Falcons owner Arthur Blank accused Michael Vick of lying to him and the NFL after one of the NFL star's co-defendants said Friday that the quarterback took part in drowning and hanging dogs that didn't perform well.
"What's suggested in those statements of fact don't match up with what the league was told, even our organization and certainly not what was said to the commissioner," Blank told The Associated Press before Atlanta's preseason game against Buffalo.
Blank's response came after two co-defendants in the federal dogfighting conspiracy case pleaded guilty earlier Friday, with one saying Vick helped in killing dogs.
"It's sad that those allegations exist and now they are confirmed by others," Blank said. "It's sad that Michael has put himself into that kind of situation. It's his responsibility for putting himself into that situation."
Blank said he will speak with commissioner Roger Goodell, and wait for the NFL to complete its investigation.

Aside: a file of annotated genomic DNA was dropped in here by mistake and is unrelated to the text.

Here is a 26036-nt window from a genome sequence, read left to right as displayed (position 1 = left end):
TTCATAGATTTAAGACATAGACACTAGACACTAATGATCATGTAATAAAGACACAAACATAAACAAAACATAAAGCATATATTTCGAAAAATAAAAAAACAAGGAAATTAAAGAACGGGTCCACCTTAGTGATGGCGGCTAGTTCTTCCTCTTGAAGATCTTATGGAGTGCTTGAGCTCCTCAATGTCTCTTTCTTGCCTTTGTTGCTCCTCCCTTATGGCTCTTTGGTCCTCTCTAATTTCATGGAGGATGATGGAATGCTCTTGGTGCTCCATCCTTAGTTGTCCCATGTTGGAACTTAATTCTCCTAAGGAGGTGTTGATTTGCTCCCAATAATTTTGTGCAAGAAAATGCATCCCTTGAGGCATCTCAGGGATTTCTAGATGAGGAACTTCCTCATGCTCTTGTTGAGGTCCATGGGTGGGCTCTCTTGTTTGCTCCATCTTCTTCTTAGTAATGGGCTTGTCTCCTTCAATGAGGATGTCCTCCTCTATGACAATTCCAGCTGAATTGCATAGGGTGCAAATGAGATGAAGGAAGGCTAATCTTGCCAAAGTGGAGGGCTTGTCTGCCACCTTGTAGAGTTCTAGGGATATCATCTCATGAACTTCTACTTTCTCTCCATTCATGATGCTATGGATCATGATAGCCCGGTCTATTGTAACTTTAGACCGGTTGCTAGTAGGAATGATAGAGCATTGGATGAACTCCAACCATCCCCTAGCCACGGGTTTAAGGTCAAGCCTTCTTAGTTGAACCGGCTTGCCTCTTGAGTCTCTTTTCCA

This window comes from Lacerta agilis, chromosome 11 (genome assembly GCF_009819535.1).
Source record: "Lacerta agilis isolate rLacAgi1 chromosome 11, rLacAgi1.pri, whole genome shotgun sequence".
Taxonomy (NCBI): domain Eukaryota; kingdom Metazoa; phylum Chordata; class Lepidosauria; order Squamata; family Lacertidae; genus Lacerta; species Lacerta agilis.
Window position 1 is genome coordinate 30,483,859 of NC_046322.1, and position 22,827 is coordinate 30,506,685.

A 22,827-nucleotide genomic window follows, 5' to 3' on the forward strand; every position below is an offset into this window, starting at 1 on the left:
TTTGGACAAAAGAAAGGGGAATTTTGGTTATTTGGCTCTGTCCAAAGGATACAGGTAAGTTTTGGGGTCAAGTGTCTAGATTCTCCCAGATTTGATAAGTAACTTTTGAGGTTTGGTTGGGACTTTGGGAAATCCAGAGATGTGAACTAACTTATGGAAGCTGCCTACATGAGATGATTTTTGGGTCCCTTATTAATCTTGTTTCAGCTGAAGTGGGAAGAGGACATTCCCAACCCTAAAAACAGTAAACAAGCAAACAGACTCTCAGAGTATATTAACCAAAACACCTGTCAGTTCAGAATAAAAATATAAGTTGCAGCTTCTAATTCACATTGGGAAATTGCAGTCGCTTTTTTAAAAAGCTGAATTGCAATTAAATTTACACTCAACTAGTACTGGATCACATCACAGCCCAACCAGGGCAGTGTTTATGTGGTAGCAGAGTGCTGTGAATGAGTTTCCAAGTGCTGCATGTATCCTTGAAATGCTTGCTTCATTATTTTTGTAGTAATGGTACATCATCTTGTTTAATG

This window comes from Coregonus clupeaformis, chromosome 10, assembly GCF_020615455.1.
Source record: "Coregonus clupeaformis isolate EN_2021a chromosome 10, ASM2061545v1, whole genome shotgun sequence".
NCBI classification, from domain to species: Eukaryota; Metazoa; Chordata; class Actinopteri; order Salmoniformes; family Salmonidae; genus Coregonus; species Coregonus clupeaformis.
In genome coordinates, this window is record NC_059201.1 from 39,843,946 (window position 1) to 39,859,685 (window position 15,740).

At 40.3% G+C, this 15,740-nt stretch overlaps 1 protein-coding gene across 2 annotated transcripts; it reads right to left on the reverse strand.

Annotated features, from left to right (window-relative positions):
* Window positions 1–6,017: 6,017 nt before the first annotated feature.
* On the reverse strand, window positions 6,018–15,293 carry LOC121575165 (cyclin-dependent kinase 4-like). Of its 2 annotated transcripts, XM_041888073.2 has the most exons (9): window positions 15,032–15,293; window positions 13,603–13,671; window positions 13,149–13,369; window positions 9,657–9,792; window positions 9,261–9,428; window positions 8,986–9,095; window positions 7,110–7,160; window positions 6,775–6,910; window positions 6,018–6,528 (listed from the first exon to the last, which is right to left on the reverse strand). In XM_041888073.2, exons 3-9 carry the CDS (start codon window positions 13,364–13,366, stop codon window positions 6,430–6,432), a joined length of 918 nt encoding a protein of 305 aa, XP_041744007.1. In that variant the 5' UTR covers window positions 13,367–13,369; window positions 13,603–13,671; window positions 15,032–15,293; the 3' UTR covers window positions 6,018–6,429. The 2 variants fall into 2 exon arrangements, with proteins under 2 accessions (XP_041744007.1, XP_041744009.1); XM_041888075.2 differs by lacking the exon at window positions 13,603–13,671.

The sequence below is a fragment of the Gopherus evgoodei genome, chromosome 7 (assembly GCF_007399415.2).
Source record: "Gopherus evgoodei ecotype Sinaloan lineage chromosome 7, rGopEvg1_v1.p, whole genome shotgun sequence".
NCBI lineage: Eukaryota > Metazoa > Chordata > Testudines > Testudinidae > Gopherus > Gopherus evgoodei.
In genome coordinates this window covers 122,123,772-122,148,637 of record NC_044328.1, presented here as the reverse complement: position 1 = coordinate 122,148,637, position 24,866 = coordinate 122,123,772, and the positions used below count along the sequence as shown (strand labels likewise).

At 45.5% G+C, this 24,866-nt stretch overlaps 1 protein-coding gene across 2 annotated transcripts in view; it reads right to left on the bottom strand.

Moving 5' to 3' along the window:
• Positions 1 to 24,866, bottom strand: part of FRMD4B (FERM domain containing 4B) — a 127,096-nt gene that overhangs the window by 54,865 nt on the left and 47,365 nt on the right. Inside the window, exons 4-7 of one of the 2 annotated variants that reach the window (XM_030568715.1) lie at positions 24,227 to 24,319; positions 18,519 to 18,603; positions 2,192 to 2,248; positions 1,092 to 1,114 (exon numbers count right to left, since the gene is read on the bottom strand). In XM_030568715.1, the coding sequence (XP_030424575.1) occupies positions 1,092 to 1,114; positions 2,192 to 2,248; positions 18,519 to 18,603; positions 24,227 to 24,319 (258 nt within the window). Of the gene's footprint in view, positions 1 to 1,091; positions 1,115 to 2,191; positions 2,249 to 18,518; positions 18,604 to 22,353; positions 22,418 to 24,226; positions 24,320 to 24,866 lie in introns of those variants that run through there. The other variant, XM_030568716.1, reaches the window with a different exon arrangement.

Vick's career is in jeopardy and he has been barred from joining the Falcons until the NFL completes its own investigation.
Blank told ESPN earlier that he expected Vick to submit his plea deal before the end of the day.
Blank would not repeat that statement in the interview with The Associated Press, except to say, "It seems a pretty clear indication there will be some sort of plea entered. When? I'm not positive."
Blank did say he was aware that negotiations were still taking place at 5 p.m.
Vick and his representatives have been having talks this past week. The decision to cut a deal would be regarded as an attempt for Vick to hold jail time under a year. His other option would be sitting through a trial, where the details would be revealed of what took place with a Virginia dogfighting operation known as "Bad Newz Kennels," which was allegedly funded by Vick and operated on his property.
The case began in April with a search of Vick's property in Surry County, a few miles from Vick's hometown of Newport News. Investigators seized dozens of pit bulls, some of them injured, and equipment typically used in dogfighting operations.
"From a personal perspective, it's just very sad," Blank said. "It's distressing after six years spending time with somebody, you think you know them and then there's another side that is shocking to all of us."